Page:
Federal shutdown imperils Antarctic research
The government shutdown has put in jeopardy the upcoming field season for the U.S. Antarctic Program – a potentially major blow to dozens of research projects nationwide, including a large-scale expedition investigating ice sheet dynamics and climate change and to be led by NIU geologist Ross Powell.
The National Science Foundation (NSF) is likely to cancel the upcoming field season if the shutdown continues through mid-October, Nature magazine reported.
Powell and NIU geology professor Reed Scherer, along with two Ph.D. students, were scheduled to depart for the Antarctic after Christmas. Powell is to lead the second field season of a project known as WISSARD, for Whillans Ice Stream Subglacial Access Research Drilling, and Scherer also plays a lead role in the research.
NSF supports the $10 million, multi-year project. Last winter, WISSARD scientists made international headlines when they drilled through a half-mile of ice, penetrated Subglacial Lake Whillans and discovered bacterial life living in the dark and inhospitable water beneath the West Antarctic Ice Sheet.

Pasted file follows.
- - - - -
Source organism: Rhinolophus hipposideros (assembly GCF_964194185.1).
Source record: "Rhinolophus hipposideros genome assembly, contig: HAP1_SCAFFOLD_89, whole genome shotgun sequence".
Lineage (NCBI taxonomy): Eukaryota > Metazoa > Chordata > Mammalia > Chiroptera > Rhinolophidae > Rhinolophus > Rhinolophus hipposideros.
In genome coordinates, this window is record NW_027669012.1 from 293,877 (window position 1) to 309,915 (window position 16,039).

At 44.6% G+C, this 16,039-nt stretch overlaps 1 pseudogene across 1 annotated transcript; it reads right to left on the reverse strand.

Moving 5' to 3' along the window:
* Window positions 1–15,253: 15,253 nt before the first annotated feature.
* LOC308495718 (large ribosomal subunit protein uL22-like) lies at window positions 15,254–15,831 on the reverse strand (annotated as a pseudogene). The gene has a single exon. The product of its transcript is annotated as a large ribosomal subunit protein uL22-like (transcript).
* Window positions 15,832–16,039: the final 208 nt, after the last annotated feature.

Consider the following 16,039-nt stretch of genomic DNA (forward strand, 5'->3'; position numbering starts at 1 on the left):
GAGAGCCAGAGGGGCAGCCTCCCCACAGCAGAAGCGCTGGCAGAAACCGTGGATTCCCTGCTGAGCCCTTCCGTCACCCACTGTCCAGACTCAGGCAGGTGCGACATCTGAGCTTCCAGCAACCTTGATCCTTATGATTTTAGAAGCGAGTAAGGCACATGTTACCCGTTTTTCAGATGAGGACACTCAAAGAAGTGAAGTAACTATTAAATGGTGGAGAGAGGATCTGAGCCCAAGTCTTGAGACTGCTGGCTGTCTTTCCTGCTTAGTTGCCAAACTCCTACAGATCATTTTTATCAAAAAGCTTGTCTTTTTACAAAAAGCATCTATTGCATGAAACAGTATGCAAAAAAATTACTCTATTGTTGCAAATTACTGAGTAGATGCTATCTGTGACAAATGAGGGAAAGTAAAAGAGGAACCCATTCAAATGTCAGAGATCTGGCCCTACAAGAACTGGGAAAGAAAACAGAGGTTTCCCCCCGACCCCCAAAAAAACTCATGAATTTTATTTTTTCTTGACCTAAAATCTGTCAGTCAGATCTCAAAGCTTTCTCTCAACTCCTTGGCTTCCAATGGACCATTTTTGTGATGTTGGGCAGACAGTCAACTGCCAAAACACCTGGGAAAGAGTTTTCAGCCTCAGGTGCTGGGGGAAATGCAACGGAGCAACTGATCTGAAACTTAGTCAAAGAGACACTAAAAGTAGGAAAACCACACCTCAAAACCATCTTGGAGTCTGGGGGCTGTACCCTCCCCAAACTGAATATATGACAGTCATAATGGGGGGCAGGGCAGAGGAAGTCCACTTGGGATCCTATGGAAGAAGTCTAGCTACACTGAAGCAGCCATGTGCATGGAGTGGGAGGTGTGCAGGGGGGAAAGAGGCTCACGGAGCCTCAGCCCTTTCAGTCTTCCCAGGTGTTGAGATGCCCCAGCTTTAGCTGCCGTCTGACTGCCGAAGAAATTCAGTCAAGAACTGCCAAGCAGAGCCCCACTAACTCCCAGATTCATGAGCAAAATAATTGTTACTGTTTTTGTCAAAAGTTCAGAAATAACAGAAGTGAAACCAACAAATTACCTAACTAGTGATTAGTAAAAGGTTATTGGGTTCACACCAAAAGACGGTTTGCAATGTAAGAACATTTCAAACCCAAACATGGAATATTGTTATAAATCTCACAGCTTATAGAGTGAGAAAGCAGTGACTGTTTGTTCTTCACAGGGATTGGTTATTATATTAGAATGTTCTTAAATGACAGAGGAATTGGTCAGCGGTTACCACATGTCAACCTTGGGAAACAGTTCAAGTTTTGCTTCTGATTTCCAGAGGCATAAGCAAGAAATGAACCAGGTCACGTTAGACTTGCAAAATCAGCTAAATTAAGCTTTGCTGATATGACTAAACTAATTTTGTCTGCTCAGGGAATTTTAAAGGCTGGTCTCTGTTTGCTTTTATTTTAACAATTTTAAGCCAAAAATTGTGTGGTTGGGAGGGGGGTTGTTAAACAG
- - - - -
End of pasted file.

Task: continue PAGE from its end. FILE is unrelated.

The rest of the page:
This final field season, scientists had set out to return to the Antarctic wilderness to again drill a half-mile through the ice, this time investigating the grounding zone between the ice sheet on land and sea water beneath the floating ice shelf.
“In order to predict effects of global warming, it’s critical for scientists to understand what is happening at the grounding zones, which play an important role in ice sheet dynamics,” Powell said.
In addition to the NIU contingent, more than 40 scientists and students from nine other major universities are involved in the coming field season, along with outside engineers and technicians. Data from the project is sought to help climate modelers predict what the future might hold for our warming planet, particularly in terms of rising sea levels that could result from melting ice sheets.
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